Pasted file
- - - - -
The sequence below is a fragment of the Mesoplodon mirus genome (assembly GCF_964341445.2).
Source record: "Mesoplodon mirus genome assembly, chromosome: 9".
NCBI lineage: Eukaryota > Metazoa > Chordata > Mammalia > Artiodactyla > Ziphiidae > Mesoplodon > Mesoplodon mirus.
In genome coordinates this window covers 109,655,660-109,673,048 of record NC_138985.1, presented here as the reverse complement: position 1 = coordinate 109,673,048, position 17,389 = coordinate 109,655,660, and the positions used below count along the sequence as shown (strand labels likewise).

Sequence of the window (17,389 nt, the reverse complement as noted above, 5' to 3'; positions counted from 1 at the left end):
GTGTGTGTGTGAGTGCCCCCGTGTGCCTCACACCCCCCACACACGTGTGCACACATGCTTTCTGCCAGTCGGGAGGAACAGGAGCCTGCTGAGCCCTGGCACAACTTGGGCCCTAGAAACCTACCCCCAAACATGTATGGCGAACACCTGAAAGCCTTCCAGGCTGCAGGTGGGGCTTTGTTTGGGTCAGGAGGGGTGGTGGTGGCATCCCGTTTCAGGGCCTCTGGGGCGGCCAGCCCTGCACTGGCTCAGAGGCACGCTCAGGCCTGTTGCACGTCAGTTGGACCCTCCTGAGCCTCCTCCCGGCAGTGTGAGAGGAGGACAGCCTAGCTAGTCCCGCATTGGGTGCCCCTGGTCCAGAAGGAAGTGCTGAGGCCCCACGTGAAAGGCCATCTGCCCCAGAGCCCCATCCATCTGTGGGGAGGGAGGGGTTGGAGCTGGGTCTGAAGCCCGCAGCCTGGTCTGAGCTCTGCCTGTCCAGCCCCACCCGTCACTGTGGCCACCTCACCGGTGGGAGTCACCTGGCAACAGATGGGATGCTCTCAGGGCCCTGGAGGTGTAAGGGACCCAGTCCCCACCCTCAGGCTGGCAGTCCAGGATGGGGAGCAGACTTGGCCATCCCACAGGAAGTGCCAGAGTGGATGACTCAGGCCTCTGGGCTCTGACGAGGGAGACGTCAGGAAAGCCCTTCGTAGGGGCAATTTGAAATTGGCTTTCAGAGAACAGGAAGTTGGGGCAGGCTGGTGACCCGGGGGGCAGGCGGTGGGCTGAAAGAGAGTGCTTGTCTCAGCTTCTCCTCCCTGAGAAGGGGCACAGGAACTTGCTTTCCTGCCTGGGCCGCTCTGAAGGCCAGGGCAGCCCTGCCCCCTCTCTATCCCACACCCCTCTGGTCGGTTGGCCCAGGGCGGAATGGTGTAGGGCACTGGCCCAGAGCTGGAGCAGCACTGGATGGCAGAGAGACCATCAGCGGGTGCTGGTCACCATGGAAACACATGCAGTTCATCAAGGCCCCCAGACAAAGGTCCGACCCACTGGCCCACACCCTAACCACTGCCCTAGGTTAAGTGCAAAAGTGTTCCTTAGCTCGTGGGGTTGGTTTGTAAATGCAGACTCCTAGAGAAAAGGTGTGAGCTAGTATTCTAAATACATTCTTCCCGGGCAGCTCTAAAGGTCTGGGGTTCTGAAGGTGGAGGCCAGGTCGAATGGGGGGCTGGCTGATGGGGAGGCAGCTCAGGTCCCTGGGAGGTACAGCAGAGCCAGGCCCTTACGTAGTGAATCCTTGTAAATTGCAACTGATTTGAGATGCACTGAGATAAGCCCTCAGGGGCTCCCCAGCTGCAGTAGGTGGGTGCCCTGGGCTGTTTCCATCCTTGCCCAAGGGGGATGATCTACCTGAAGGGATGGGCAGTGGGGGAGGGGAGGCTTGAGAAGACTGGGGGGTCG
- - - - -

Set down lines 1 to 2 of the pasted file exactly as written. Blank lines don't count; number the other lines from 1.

The sequence below is a fragment of the Mesoplodon mirus genome (assembly GCF_964341445.2).
Source record: "Mesoplodon mirus genome assembly, chromosome: 9".